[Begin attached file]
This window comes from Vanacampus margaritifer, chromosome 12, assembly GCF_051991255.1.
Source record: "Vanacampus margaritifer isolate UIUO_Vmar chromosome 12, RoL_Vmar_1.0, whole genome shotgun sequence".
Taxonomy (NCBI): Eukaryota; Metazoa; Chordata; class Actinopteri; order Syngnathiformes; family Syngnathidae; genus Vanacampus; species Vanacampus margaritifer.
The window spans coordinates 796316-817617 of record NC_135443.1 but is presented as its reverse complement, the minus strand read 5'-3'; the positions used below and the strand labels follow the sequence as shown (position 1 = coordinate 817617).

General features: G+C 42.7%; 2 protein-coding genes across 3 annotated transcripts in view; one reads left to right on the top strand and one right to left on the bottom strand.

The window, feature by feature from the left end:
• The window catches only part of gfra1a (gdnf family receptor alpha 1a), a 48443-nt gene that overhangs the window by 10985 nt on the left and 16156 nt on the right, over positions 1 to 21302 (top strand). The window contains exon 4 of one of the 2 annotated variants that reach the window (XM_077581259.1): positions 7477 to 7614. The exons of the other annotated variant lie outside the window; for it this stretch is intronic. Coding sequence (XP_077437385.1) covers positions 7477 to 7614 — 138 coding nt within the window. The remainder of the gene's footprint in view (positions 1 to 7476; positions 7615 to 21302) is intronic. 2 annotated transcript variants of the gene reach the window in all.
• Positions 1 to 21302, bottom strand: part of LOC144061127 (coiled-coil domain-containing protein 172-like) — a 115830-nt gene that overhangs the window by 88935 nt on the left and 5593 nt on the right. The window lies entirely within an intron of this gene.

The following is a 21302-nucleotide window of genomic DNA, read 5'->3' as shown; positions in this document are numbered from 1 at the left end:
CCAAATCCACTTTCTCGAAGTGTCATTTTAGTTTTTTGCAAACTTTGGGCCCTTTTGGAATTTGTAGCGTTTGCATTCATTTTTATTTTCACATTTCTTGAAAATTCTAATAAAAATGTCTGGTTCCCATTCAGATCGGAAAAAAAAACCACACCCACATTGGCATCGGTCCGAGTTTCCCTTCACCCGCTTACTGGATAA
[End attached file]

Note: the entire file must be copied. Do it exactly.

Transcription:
This window comes from Vanacampus margaritifer, chromosome 12, assembly GCF_051991255.1.
Source record: "Vanacampus margaritifer isolate UIUO_Vmar chromosome 12, RoL_Vmar_1.0, whole genome shotgun sequence".
Taxonomy (NCBI): Eukaryota; Metazoa; Chordata; class Actinopteri; order Syngnathiformes; family Syngnathidae; genus Vanacampus; species Vanacampus margaritifer.
The window spans coordinates 796316-817617 of record NC_135443.1 but is presented as its reverse complement, the minus strand read 5'-3'; the positions used below and the strand labels follow the sequence as shown (position 1 = coordinate 817617).

General features: G+C 42.7%; 2 protein-coding genes across 3 annotated transcripts in view; one reads left to right on the top strand and one right to left on the bottom strand.

The window, feature by feature from the left end:
• The window catches only part of gfra1a (gdnf family receptor alpha 1a), a 48443-nt gene that overhangs the window by 10985 nt on the left and 16156 nt on the right, over positions 1 to 21302 (top strand). The window contains exon 4 of one of the 2 annotated variants that reach the window (XM_077581259.1): positions 7477 to 7614. The exons of the other annotated variant lie outside the window; for it this stretch is intronic. Coding sequence (XP_077437385.1) covers positions 7477 to 7614 — 138 coding nt within the window. The remainder of the gene's footprint in view (positions 1 to 7476; positions 7615 to 21302) is intronic. 2 annotated transcript variants of the gene reach the window in all.
• Positions 1 to 21302, bottom strand: part of LOC144061127 (coiled-coil domain-containing protein 172-like) — a 115830-nt gene that overhangs the window by 88935 nt on the left and 5593 nt on the right. The window lies entirely within an intron of this gene.

The following is a 21302-nucleotide window of genomic DNA, read 5'->3' as shown; positions in this document are numbered from 1 at the left end:
CCAAATCCACTTTCTCGAAGTGTCATTTTAGTTTTTTGCAAACTTTGGGCCCTTTTGGAATTTGTAGCGTTTGCATTCATTTTTATTTTCACATTTCTTGAAAATTCTAATAAAAATGTCTGGTTCCCATTCAGATCGGAAAAAAAAACCACACCCACATTGGCATCGGTCCGAGTTTCCCTTCACCCGCTTACTGGATAA